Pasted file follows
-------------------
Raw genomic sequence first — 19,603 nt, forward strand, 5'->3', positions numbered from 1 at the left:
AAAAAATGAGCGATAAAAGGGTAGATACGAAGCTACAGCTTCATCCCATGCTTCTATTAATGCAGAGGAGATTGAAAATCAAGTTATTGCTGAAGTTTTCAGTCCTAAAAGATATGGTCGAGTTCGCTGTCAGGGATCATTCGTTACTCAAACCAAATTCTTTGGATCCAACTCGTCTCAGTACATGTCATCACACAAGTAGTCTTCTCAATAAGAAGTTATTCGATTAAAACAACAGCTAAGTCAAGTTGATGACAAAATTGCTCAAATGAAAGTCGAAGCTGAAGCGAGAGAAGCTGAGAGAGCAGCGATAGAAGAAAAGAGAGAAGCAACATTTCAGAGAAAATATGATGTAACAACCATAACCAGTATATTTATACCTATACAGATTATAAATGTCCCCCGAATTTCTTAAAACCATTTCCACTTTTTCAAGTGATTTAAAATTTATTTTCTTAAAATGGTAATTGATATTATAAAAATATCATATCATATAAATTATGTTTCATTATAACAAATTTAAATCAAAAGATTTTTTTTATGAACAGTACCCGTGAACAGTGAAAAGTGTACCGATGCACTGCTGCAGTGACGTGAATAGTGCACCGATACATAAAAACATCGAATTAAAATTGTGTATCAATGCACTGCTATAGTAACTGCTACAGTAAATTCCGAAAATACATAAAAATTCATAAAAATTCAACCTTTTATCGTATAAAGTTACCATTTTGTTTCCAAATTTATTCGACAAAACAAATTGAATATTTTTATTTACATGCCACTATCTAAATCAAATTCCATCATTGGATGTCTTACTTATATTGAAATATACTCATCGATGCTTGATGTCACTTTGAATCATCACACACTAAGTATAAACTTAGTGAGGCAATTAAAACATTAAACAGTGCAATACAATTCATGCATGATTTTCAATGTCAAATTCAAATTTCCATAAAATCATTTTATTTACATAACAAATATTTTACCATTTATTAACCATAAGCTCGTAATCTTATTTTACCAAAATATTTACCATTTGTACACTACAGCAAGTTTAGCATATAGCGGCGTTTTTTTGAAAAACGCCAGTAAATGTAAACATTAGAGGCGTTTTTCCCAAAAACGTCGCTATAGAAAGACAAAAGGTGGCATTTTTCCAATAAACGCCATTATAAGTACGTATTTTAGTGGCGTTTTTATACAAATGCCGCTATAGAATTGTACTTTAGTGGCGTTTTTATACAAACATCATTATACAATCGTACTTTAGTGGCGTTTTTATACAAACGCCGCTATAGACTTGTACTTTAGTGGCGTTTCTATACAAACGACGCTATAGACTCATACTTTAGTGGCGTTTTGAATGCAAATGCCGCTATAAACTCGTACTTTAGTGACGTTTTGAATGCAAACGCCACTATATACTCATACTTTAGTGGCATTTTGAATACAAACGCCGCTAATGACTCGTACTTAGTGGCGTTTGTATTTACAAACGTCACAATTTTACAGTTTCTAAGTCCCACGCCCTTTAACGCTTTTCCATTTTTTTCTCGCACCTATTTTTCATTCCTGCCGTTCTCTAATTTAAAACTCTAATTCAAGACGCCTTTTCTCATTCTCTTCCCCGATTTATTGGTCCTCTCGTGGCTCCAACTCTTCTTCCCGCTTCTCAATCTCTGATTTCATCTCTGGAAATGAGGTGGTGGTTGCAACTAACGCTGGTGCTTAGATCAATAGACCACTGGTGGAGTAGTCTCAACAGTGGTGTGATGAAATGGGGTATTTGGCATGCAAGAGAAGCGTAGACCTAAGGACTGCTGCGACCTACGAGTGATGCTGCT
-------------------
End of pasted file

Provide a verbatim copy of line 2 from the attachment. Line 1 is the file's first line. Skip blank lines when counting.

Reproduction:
AAAAAATGAGCGATAAAAGGGTAGATACGAAGCTACAGCTTCATCCCATGCTTCTATTAATGCAGAGGAGATTGAAAATCAAGTTATTGCTGAAGTTTTCAGTCCTAAAAGATATGGTCGAGTTCGCTGTCAGGGATCATTCGTTACTCAAACCAAATTCTTTGGATCCAACTCGTCTCAGTACATGTCATCACACAAGTAGTCTTCTCAATAAGAAGTTATTCGATTAAAACAACAGCTAAGTCAAGTTGATGACAAAATTGCTCAAATGAAAGTCGAAGCTGAAGCGAGAGAAGCTGAGAGAGCAGCGATAGAAGAAAAGAGAGAAGCAACATTTCAGAGAAAATATGATGTAACAACCATAACCAGTATATTTATACCTATACAGATTATAAATGTCCCCCGAATTTCTTAAAACCATTTCCACTTTTTCAAGTGATTTAAAATTTATTTTCTTAAAATGGTAATTGATATTATAAAAATATCATATCATATAAATTATGTTTCATTATAACAAATTTAAATCAAAAGATTTTTTTTATGAACAGTACCCGTGAACAGTGAAAAGTGTACCGATGCACTGCTGCAGTGACGTGAATAGTGCACCGATACATAAAAACATCGAATTAAAATTGTGTATCAATGCACTGCTATAGTAACTGCTACAGTAAATTCCGAAAATACATAAAAATTCATAAAAATTCAACCTTTTATCGTATAAAGTTACCATTTTGTTTCCAAATTTATTCGACAAAACAAATTGAATATTTTTATTTACATGCCACTATCTAAATCAAATTCCATCATTGGATGTCTTACTTATATTGAAATATACTCATCGATGCTTGATGTCACTTTGAATCATCACACACTAAGTATAAACTTAGTGAGGCAATTAAAACATTAAACAGTGCAATACAATTCATGCATGATTTTCAATGTCAAATTCAAATTTCCATAAAATCATTTTATTTACATAACAAATATTTTACCATTTATTAACCATAAGCTCGTAATCTTATTTTACCAAAATATTTACCATTTGTACACTACAGCAAGTTTAGCATATAGCGGCGTTTTTTTGAAAAACGCCAGTAAATGTAAACATTAGAGGCGTTTTTCCCAAAAACGTCGCTATAGAAAGACAAAAGGTGGCATTTTTCCAATAAACGCCATTATAAGTACGTATTTTAGTGGCGTTTTTATACAAATGCCGCTATAGAATTGTACTTTAGTGGCGTTTTTATACAAACATCATTATACAATCGTACTTTAGTGGCGTTTTTATACAAACGCCGCTATAGACTTGTACTTTAGTGGCGTTTCTATACAAACGACGCTATAGACTCATACTTTAGTGGCGTTTTGAATGCAAATGCCGCTATAAACTCGTACTTTAGTGACGTTTTGAATGCAAACGCCACTATATACTCATACTTTAGTGGCATTTTGAATACAAACGCCGCTAATGACTCGTACTTAGTGGCGTTTGTATTTACAAACGTCACAATTTTACAGTTTCTAAGTCCCACGCCCTTTAACGCTTTTCCATTTTTTTCTCGCACCTATTTTTCATTCCTGCCGTTCTCTAATTTAAAACTCTAATTCAAGACGCCTTTTCTCATTCTCTTCCCCGATTTATTGGTCCTCTCGTGGCTCCAACTCTTCTTCCCGCTTCTCAATCTCTGATTTCATCTCTGGAAATGAGGTGGTGGTTGCAACTAACGCTGGTGCTTAGATCAATAGACCACTGGTGGAGTAGTCTCAACAGTGGTGTGATGAAATGGGGTATTTGGCATGCAAGAGAAGCGTAGACCTAAGGACTGCTGCGACCTACGAGTGATGCTGCT